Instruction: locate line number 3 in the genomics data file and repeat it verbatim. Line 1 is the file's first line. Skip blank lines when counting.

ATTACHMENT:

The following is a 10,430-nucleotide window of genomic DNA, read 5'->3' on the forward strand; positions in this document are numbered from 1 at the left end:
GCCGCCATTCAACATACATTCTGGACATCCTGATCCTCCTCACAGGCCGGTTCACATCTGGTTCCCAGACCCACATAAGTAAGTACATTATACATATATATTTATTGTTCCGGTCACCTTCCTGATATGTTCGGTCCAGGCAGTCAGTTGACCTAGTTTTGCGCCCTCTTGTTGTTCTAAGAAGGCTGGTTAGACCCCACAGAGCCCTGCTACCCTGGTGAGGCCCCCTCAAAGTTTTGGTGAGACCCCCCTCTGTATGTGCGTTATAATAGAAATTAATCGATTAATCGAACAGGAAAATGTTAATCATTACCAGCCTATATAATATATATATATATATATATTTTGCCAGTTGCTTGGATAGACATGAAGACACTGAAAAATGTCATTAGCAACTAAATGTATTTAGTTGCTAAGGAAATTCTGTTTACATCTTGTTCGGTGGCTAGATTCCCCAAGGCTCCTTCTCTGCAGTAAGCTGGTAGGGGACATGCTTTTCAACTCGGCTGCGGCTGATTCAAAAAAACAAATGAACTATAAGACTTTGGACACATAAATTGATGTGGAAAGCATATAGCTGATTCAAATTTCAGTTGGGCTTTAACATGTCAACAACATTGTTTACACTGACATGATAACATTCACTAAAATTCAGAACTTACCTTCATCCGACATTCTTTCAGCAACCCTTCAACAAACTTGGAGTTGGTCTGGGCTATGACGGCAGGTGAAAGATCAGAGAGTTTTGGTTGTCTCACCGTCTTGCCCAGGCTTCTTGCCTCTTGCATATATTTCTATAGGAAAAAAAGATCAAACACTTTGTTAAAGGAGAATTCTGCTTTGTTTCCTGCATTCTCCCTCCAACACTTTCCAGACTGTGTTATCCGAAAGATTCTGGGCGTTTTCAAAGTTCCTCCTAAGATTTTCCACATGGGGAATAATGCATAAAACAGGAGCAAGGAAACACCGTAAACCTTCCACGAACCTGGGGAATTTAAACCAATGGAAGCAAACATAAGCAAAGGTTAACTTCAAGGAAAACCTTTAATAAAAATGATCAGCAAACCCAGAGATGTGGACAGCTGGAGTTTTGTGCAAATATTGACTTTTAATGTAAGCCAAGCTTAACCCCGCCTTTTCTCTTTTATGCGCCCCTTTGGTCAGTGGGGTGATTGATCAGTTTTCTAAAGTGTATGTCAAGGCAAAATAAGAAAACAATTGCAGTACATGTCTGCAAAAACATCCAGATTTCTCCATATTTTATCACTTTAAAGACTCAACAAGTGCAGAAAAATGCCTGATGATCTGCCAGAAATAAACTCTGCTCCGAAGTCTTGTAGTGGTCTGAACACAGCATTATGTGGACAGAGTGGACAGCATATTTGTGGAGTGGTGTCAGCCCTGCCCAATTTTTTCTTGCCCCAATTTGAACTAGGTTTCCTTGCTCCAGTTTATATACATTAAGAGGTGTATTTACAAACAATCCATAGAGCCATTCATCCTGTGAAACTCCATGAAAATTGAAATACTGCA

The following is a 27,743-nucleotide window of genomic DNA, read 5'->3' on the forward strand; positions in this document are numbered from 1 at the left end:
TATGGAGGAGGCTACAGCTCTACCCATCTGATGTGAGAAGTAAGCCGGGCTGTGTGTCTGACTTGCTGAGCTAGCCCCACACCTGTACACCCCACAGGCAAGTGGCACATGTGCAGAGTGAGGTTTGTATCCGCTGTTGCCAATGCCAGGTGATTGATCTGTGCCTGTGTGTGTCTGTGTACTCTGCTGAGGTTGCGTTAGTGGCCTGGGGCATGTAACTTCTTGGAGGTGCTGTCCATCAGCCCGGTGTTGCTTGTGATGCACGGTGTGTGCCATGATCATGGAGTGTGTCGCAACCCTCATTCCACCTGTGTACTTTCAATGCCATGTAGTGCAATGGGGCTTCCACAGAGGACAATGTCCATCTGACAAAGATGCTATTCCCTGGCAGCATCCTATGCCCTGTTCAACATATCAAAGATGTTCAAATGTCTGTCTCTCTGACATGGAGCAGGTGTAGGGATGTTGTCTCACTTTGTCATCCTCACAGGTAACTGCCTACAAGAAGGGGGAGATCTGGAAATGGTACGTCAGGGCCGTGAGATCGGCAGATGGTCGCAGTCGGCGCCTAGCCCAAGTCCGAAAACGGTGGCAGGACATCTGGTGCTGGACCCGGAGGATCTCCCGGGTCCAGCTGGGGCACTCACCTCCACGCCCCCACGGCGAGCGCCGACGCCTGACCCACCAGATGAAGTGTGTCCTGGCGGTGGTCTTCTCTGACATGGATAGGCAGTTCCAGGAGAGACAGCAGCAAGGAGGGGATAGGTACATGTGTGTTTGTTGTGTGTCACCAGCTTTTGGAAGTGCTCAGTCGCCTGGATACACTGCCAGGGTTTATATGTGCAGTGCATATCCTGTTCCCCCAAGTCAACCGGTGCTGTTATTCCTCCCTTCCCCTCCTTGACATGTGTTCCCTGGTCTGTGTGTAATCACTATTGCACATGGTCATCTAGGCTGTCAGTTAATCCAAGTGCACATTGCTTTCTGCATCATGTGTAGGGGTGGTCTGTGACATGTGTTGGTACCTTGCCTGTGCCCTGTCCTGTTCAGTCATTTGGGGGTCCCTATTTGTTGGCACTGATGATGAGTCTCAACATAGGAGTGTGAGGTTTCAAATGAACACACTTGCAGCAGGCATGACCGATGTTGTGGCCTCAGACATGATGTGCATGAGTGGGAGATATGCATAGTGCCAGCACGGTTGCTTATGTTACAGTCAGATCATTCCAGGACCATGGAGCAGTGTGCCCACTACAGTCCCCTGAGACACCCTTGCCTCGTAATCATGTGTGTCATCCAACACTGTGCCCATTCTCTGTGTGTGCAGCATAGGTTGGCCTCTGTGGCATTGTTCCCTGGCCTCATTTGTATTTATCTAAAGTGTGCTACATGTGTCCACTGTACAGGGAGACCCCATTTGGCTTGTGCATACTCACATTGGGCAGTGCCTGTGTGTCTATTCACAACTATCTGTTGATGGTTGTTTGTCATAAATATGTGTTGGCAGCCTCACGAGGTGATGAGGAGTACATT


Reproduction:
The following is a 27,743-nucleotide window of genomic DNA, read 5'->3' on the forward strand; positions in this document are numbered from 1 at the left end: